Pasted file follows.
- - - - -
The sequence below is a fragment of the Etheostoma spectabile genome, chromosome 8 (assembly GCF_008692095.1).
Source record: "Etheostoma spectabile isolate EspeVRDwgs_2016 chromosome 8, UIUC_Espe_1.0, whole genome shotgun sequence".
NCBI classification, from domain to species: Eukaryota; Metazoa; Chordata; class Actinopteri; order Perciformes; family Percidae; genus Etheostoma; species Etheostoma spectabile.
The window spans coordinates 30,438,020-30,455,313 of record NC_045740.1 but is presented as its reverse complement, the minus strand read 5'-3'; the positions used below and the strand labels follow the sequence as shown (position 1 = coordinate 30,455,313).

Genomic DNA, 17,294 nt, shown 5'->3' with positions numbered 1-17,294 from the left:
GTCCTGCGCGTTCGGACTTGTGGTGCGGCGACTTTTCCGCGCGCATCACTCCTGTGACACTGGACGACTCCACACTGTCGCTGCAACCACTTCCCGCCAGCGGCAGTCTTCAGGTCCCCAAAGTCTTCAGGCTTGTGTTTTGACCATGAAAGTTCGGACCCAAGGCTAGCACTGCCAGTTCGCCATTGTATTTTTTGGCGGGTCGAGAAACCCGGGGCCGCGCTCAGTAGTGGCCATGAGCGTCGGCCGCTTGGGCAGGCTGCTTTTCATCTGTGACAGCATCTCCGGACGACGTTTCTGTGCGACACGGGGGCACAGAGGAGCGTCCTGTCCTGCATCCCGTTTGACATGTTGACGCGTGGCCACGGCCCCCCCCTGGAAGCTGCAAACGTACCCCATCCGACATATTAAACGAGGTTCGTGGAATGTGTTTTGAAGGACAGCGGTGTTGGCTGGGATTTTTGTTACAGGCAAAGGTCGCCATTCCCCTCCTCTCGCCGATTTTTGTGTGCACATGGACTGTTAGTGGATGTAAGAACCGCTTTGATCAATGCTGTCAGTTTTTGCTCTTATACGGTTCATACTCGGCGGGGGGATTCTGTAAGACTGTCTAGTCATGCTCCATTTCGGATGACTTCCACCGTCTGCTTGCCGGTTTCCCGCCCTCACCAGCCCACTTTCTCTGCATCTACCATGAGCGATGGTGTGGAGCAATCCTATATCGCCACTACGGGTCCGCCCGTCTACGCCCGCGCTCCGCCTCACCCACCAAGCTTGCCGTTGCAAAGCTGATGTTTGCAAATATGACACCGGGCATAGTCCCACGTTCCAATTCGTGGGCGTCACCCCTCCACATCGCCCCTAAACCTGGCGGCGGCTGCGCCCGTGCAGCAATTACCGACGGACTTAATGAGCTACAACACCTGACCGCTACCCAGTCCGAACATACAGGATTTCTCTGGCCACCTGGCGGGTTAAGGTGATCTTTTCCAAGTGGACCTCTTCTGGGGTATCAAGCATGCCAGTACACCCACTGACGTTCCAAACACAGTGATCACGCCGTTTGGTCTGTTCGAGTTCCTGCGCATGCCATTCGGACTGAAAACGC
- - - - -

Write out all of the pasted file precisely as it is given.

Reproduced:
The sequence below is a fragment of the Etheostoma spectabile genome, chromosome 8 (assembly GCF_008692095.1).
Source record: "Etheostoma spectabile isolate EspeVRDwgs_2016 chromosome 8, UIUC_Espe_1.0, whole genome shotgun sequence".
NCBI classification, from domain to species: Eukaryota; Metazoa; Chordata; class Actinopteri; order Perciformes; family Percidae; genus Etheostoma; species Etheostoma spectabile.
The window spans coordinates 30,438,020-30,455,313 of record NC_045740.1 but is presented as its reverse complement, the minus strand read 5'-3'; the positions used below and the strand labels follow the sequence as shown (position 1 = coordinate 30,455,313).

Genomic DNA, 17,294 nt, shown 5'->3' with positions numbered 1-17,294 from the left:
GTCCTGCGCGTTCGGACTTGTGGTGCGGCGACTTTTCCGCGCGCATCACTCCTGTGACACTGGACGACTCCACACTGTCGCTGCAACCACTTCCCGCCAGCGGCAGTCTTCAGGTCCCCAAAGTCTTCAGGCTTGTGTTTTGACCATGAAAGTTCGGACCCAAGGCTAGCACTGCCAGTTCGCCATTGTATTTTTTGGCGGGTCGAGAAACCCGGGGCCGCGCTCAGTAGTGGCCATGAGCGTCGGCCGCTTGGGCAGGCTGCTTTTCATCTGTGACAGCATCTCCGGACGACGTTTCTGTGCGACACGGGGGCACAGAGGAGCGTCCTGTCCTGCATCCCGTTTGACATGTTGACGCGTGGCCACGGCCCCCCCCTGGAAGCTGCAAACGTACCCCATCCGACATATTAAACGAGGTTCGTGGAATGTGTTTTGAAGGACAGCGGTGTTGGCTGGGATTTTTGTTACAGGCAAAGGTCGCCATTCCCCTCCTCTCGCCGATTTTTGTGTGCACATGGACTGTTAGTGGATGTAAGAACCGCTTTGATCAATGCTGTCAGTTTTTGCTCTTATACGGTTCATACTCGGCGGGGGGATTCTGTAAGACTGTCTAGTCATGCTCCATTTCGGATGACTTCCACCGTCTGCTTGCCGGTTTCCCGCCCTCACCAGCCCACTTTCTCTGCATCTACCATGAGCGATGGTGTGGAGCAATCCTATATCGCCACTACGGGTCCGCCCGTCTACGCCCGCGCTCCGCCTCACCCACCAAGCTTGCCGTTGCAAAGCTGATGTTTGCAAATATGACACCGGGCATAGTCCCACGTTCCAATTCGTGGGCGTCACCCCTCCACATCGCCCCTAAACCTGGCGGCGGCTGCGCCCGTGCAGCAATTACCGACGGACTTAATGAGCTACAACACCTGACCGCTACCCAGTCCGAACATACAGGATTTCTCTGGCCACCTGGCGGGTTAAGGTGATCTTTTCCAAGTGGACCTCTTCTGGGGTATCAAGCATGCCAGTACACCCACTGACGTTCCAAACACAGTGATCACGCCGTTTGGTCTGTTCGAGTTCCTGCGCATGCCATTCGGACTGAAAACGC